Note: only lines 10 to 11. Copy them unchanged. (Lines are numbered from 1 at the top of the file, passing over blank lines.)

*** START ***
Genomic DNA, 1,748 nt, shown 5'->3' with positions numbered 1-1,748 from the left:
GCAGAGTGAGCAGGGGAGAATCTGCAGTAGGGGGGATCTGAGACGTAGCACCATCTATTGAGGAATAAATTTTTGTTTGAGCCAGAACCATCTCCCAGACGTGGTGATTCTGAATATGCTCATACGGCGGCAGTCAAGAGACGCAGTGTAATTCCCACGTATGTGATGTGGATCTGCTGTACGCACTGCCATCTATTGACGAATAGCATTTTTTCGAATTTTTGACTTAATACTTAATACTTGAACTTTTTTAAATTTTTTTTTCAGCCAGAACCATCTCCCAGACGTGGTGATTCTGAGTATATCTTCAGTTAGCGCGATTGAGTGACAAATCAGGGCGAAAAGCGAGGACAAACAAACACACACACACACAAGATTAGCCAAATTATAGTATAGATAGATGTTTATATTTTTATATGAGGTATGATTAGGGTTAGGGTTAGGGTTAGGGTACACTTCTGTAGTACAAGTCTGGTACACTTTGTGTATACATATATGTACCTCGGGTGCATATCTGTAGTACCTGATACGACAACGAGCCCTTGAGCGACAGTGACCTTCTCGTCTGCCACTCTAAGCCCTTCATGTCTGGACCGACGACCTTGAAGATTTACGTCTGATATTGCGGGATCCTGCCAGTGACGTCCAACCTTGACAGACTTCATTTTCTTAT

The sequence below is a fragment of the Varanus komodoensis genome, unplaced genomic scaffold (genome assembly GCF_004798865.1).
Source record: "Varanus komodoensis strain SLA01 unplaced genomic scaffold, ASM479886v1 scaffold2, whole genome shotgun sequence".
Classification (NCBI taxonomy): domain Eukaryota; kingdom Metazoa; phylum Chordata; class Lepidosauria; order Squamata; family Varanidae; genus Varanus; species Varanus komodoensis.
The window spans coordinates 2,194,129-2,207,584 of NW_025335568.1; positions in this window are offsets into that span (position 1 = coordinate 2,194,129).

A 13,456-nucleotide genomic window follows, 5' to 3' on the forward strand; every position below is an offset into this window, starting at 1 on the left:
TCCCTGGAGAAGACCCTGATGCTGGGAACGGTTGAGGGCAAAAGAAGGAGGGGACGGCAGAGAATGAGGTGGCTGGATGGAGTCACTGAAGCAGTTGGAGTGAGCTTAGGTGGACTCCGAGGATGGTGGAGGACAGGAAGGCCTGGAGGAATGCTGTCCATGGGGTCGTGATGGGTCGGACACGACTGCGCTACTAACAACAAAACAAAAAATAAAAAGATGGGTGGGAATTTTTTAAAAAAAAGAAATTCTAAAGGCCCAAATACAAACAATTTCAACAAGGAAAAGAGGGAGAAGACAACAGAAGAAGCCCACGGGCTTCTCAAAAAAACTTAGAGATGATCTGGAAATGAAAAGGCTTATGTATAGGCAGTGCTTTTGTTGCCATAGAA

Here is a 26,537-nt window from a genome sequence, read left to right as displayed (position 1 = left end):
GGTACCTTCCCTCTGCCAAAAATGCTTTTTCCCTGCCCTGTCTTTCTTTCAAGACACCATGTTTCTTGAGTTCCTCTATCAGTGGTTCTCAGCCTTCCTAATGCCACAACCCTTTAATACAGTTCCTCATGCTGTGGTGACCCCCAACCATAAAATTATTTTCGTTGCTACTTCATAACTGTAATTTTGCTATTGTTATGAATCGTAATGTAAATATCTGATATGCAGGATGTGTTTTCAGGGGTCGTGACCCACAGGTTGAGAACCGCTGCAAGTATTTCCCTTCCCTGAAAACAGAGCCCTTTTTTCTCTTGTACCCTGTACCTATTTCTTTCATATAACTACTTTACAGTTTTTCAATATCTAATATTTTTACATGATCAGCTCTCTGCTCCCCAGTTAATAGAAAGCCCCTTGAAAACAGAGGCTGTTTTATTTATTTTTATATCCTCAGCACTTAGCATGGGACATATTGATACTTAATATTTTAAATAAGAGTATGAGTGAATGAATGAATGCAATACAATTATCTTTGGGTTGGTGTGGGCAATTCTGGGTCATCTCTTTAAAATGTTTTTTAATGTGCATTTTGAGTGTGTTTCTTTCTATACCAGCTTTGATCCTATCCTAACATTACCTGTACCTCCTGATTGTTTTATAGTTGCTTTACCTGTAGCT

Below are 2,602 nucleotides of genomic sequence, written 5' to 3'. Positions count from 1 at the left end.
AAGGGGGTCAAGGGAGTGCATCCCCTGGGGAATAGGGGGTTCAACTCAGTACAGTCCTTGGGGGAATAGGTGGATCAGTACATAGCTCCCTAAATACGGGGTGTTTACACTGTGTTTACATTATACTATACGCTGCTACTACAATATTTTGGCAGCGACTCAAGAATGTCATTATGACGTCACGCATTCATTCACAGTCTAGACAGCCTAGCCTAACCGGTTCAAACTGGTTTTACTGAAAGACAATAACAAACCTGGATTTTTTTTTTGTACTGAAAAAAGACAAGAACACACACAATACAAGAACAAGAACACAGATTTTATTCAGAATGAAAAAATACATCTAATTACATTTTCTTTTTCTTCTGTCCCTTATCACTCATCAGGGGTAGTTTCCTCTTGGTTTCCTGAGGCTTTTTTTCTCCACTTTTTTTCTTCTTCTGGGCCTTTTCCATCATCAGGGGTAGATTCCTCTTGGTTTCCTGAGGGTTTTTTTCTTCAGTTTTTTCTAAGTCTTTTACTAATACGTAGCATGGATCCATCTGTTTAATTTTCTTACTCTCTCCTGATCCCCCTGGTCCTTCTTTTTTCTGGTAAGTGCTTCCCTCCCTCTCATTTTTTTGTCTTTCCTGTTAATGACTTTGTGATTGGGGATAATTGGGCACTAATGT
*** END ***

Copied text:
GGTACCTTCCCTCTGCCAAAAATGCTTTTTCCCTGCCCTGTCTTTCTTTCAAGACACCATGTTTCTTGAGTTCCTCTATCAGTGGTTCTCAGCCTTCCTAATGCCACAACCCTTTAATACAGTTCCTCATGCTGTGGTGACCCCCAACCATAAAATTATTTTCGTTGCTACTTCATAACTGTAATTTTGCTATTGTTATGAATCGTAATGTAAATATCTGATATGCAGGATGTGTTTTCAGGGGTCGTGACCCACAGGTTGAGAACCGCTGCAAGTATTTCCCTTCCCTGAAAACAGAGCCCTTTTTTCTCTTGTACCCTGTACCTATTTCTTTCATATAACTACTTTACAGTTTTTCAATATCTAATATTTTTACATGATCAGCTCTCTGCTCCCCAGTTAATAGAAAGCCCCTTGAAAACAGAGGCTGTTTTATTTATTTTTATATCCTCAGCACTTAGCATGGGACATATTGATACTTAATATTTTAAATAAGAGTATGAGTGAATGAATGAATGCAATACAATTATCTTTGGGTTGGTGTGGGCAATTCTGGGTCATCTCTTTAAAATGTTTTTTAATGTGCATTTTGAGTGTGTTTCTTTCTATACCAGCTTTGATCCTATCCTAACATTACCTGTACCTCCTGATTGTTTTATAGTTGCTTTACCTGTAGCT

Below are 2,602 nucleotides of genomic sequence, written 5' to 3'. Positions count from 1 at the left end.